Next steps critical as Canada builds roadmap to the future in livestock welfare
(Ottawa) 06 Nov 2013: As Canada forges ahead with advances in managing farm animal care, leaders across stakeholder groups stressed the need to continue a national-level collaborative approach that has set a new course of improved transparency and science-informed, consensus-based progress.
This was the overriding message from an open-format “Future Directions” session at the National Farm Animal Care Conference in Ottawa. The event, hosted by the National Farm Animal Care Council (NFACC), was attended by 140 participants from across the agriculture and food value chain as well as others with an interest in farm animal care. NFACC was formed to coordinate a national approach to farm animal welfare. Following an ambitious initial phase, it is now pursuing a transition toward an updated long-term work plan and strengthened funding model. The session was designed to generate feedback that will help determine next steps.
Market expectations, production approaches and new opportunities for innovation continually change, says Edouard Asnong, a Québec hog farmer and chair of NFACC. “We need a strong NFACC as a body that allows us to collectively monitor and address what is needed in a practical and balanced way.”
“With NFACC we’ve brought together a process and we’ve brought together the stakeholders,” says Ron Maynard, a P.E.I. dairy farmer and Vice President, Dairy Farmers of Canada. “We’ve seen the progress that has resulted with major initiatives such as the updated Codes of Practice, the Animal Care Assessment Framework and the first pilot assessment program. Animal welfare is vitally important to all of us. It’s essential we maintain and support what’s been achieved into the future.”
Participants also emphasized a number of priorities for building a successful future, based on progressing animal welfare while maintaining the viability of Canadian animal agriculture.
“Understanding all sides of the issue is very important,” says Sonya Fiorini, Senior Director, Corporate Social Responsibility, Loblaw Companies Limited. “We all share an interest in supporting the welfare of the animals. From an industry perspective, we need to work together to manage our reputational risk and build a resilient supply chain and industry over time. This means doing the right things and adjusting to changing needs.”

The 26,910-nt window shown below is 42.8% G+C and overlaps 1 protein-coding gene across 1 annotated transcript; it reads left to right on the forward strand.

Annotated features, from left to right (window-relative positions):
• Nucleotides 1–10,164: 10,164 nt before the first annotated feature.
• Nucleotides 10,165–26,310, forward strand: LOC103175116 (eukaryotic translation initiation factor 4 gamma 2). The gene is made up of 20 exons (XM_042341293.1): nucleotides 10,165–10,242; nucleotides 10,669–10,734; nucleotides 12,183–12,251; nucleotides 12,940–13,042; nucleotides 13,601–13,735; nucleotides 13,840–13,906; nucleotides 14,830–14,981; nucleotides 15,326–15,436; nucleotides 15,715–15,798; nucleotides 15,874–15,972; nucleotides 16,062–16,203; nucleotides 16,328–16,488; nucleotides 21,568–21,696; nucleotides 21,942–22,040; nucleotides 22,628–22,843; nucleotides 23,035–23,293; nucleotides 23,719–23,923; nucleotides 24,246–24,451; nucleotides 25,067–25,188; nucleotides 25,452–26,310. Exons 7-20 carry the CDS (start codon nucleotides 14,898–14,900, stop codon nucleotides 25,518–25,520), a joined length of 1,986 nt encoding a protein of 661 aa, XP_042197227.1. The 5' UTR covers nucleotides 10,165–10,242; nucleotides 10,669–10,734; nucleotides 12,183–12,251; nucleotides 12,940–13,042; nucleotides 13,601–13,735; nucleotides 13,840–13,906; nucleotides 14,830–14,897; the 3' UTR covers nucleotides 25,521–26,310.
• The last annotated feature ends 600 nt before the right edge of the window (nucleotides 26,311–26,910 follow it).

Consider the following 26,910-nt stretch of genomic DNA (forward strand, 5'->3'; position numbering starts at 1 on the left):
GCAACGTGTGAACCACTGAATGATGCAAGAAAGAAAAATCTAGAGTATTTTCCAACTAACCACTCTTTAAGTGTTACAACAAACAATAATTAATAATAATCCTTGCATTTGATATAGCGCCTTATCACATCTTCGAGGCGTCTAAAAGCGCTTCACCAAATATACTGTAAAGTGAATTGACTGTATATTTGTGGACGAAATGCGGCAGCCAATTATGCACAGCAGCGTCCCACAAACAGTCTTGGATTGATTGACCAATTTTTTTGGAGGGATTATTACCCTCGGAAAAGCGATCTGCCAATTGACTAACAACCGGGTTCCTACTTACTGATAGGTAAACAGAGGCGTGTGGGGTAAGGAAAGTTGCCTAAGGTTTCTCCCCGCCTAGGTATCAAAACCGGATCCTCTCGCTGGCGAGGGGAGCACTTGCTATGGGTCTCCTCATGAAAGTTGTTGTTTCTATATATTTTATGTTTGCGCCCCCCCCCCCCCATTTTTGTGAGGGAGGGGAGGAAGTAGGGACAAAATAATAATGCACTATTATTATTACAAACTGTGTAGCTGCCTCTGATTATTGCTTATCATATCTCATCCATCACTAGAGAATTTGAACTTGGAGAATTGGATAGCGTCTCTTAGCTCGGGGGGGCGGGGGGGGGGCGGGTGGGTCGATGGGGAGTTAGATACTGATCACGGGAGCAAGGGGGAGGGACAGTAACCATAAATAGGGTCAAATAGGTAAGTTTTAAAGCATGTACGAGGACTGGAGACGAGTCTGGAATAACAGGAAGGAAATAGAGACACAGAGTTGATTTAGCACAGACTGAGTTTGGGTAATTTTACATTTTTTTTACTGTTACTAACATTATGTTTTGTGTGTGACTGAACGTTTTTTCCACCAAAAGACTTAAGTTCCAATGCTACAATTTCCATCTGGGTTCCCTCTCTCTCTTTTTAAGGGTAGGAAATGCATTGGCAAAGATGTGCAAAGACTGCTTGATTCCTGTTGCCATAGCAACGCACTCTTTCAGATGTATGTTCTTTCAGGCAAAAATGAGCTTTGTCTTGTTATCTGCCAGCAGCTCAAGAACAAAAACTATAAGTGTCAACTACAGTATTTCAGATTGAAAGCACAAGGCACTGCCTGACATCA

The past few years have focused on “heavy lifting” to simultaneously develop multiple Codes along with assessment approaches within limited funding timeframes, says Jackie Wepruk, General Manager of NFACC. “The fact that we have accomplished so much, in such a short time, on a highly emotional issue is no small achievement. But as we look to the future we need a work plan that is both manageable and sustainable. We need to be able to devote more time and resources to telling our story and bringing more people at the ground level into the discussion.”
Casting a wider net is part of the solution, agrees Geoff Urton, Manager of Stakeholder Relations with BC SPCA. “As we do this, it’s important we continue to put the emphasis on engaging people in a dialogue rather than feeling that we need to ‘educate’ one group or another. We want a meaningful conversation both ways.”
Many noted that NFACC’s role requires a broader based resource framework. “We all need to go back to our corners and discuss the importance of what we’re doing here and the support we need,” says Ryder Lee, Manager of Federal Provincial Relations, Canadian Cattlemen's Association. “The cost of NFACC may need to rise but the value has gone up too.”
In the big picture, there’s little doubt Canada has substantially increased its standing on the livestock welfare issue internationally with great potential to continue an upward trajectory, says Dr. Dan Weary, Animal Welfare Program, University of British Columbia. “We need to be focusing on animal welfare as an opportunity that impacts Canada’s overall reputation as well as that of our industries and products around the world. It’s about animal welfare. It’s also about building a strong future for Canadian livestock industries.”
More information on NFACC and the conference is available at www.nfacc.ca.
Funding for the Codes of Practice is provided by Agriculture and Agri-Food Canada (AAFC) through the Agricultural Flexibility Fund, as part of Canada’s Economic Action Plan.
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